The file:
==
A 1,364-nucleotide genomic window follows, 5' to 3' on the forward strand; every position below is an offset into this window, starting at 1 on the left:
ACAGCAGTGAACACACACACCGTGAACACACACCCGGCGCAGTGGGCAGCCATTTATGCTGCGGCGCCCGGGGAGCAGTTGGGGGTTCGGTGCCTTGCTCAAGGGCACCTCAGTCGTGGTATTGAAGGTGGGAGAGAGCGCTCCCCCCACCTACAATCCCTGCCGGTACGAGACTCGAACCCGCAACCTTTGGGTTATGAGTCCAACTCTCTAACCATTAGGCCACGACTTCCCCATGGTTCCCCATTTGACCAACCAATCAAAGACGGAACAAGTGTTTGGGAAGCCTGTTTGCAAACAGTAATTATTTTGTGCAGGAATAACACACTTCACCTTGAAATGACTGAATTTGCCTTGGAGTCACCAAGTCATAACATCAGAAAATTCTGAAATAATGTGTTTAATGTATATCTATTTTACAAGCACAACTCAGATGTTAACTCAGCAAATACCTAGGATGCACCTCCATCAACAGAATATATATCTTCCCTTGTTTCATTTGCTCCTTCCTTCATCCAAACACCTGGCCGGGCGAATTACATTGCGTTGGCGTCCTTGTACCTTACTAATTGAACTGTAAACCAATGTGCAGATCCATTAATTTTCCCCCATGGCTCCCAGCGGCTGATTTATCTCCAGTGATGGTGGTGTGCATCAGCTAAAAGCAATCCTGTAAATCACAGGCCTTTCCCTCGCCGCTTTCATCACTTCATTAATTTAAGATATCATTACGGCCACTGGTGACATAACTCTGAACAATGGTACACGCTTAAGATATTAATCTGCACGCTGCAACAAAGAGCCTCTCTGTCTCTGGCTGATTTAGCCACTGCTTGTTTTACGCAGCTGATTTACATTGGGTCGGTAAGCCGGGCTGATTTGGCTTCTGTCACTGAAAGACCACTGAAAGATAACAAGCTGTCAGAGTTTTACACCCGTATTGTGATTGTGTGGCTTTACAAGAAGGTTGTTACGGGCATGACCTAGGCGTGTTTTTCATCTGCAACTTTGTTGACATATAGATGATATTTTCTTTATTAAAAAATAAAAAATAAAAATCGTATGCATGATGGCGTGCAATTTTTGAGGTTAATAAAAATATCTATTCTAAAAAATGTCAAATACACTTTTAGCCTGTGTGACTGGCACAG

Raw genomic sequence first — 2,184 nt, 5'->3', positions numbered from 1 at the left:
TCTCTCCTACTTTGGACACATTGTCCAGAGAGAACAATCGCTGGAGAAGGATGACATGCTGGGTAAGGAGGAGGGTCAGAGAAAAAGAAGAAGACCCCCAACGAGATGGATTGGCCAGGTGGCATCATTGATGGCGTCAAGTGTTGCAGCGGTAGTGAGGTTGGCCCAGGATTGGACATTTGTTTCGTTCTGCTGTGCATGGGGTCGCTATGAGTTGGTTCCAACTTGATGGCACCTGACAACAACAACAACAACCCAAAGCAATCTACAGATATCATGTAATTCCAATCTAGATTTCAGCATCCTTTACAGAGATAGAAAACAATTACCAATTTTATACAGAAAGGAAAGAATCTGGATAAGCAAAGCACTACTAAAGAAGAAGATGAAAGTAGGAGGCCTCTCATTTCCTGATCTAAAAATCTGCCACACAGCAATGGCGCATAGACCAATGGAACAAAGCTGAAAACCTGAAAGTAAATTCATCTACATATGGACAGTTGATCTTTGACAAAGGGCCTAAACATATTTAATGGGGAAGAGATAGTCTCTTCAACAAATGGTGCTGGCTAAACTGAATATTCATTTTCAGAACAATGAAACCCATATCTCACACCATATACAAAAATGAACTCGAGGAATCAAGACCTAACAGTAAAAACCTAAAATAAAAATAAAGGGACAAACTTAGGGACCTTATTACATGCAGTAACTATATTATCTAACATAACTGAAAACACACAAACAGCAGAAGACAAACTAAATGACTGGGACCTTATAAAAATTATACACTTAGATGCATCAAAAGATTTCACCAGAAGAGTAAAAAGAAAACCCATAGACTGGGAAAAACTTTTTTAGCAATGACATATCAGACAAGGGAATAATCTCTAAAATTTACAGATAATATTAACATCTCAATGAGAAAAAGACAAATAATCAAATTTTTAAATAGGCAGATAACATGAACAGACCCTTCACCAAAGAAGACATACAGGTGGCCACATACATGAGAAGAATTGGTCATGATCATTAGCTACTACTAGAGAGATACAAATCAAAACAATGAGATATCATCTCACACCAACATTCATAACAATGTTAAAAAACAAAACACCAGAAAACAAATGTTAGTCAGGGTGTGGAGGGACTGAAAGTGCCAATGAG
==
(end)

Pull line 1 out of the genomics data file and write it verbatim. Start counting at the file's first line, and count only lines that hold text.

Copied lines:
A 1,364-nucleotide genomic window follows, 5' to 3' on the forward strand; every position below is an offset into this window, starting at 1 on the left: